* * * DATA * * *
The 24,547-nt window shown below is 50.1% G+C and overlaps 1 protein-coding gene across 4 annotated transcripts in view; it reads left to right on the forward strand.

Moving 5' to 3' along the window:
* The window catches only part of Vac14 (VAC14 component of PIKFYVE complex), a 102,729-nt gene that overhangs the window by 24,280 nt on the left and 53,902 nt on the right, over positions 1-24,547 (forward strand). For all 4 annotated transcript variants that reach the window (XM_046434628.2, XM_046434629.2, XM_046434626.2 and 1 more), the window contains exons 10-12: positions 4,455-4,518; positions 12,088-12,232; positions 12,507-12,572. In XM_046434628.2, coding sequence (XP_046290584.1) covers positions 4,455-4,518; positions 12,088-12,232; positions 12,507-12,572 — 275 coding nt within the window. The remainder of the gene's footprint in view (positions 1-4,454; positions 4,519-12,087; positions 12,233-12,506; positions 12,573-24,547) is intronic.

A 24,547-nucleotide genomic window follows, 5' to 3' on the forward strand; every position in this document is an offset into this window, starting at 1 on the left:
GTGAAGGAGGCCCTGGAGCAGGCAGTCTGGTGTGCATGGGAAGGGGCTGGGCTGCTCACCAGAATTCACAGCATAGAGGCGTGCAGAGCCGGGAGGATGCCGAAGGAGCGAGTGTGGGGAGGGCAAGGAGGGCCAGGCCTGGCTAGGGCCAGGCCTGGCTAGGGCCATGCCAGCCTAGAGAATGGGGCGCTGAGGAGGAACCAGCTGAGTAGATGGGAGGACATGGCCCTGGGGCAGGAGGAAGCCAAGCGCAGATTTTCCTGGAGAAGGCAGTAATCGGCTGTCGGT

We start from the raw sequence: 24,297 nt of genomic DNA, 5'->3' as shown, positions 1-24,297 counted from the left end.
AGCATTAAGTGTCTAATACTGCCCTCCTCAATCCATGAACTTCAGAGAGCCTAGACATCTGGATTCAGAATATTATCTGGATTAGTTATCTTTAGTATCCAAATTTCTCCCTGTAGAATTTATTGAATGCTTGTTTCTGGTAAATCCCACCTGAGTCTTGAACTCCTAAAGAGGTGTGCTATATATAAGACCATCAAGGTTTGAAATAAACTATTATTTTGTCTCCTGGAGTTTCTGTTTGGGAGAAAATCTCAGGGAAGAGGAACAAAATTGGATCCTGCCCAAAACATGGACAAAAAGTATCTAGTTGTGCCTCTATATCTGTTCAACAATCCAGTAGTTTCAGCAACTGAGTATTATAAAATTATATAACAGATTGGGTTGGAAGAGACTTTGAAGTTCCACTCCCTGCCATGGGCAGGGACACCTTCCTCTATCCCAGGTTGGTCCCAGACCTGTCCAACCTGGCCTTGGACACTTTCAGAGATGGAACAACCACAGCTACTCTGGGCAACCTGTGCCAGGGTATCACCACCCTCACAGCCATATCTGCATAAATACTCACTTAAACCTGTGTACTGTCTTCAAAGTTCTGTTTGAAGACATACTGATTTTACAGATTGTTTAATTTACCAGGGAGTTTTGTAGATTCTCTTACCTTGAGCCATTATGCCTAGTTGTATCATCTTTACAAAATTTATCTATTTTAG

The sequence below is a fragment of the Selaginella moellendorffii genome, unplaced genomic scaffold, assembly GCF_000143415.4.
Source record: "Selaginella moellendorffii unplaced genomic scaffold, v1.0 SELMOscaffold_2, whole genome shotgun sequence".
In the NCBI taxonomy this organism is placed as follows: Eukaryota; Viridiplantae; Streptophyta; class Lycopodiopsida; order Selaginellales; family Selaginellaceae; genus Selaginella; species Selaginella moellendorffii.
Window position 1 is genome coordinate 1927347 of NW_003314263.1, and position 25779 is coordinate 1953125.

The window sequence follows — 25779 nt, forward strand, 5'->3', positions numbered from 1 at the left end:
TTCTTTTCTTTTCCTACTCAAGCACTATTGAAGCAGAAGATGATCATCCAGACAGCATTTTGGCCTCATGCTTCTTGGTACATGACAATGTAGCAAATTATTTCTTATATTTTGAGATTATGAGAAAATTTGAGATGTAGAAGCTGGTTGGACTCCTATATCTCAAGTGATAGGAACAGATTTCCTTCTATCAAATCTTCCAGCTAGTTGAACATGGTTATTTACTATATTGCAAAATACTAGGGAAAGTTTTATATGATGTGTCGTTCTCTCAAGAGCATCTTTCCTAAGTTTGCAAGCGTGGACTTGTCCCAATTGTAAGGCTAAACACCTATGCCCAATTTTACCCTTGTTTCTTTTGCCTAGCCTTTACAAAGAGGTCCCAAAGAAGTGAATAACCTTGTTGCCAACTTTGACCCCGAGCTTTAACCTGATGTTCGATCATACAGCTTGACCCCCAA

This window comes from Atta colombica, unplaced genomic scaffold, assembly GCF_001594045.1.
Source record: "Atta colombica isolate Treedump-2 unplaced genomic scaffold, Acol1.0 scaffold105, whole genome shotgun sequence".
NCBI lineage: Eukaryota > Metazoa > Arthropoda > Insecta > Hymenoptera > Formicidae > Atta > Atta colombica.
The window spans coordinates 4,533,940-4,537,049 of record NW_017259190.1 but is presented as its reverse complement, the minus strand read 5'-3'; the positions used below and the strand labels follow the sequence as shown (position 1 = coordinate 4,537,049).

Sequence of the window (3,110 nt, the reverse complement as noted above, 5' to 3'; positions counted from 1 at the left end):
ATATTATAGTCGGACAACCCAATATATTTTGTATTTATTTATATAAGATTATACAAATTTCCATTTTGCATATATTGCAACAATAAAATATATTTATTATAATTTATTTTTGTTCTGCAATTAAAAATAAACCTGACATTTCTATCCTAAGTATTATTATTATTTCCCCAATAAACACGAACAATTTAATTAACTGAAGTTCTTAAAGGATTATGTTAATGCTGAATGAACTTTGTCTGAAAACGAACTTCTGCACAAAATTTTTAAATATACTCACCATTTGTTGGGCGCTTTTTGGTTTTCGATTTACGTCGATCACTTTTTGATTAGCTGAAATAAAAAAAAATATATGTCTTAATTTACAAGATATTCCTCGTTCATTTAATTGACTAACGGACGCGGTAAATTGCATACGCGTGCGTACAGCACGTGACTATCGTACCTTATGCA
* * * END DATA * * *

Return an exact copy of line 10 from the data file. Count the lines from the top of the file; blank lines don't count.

In the NCBI taxonomy this organism is placed as follows: Eukaryota; Viridiplantae; Streptophyta; class Lycopodiopsida; order Selaginellales; family Selaginellaceae; genus Selaginella; species Selaginella moellendorffii.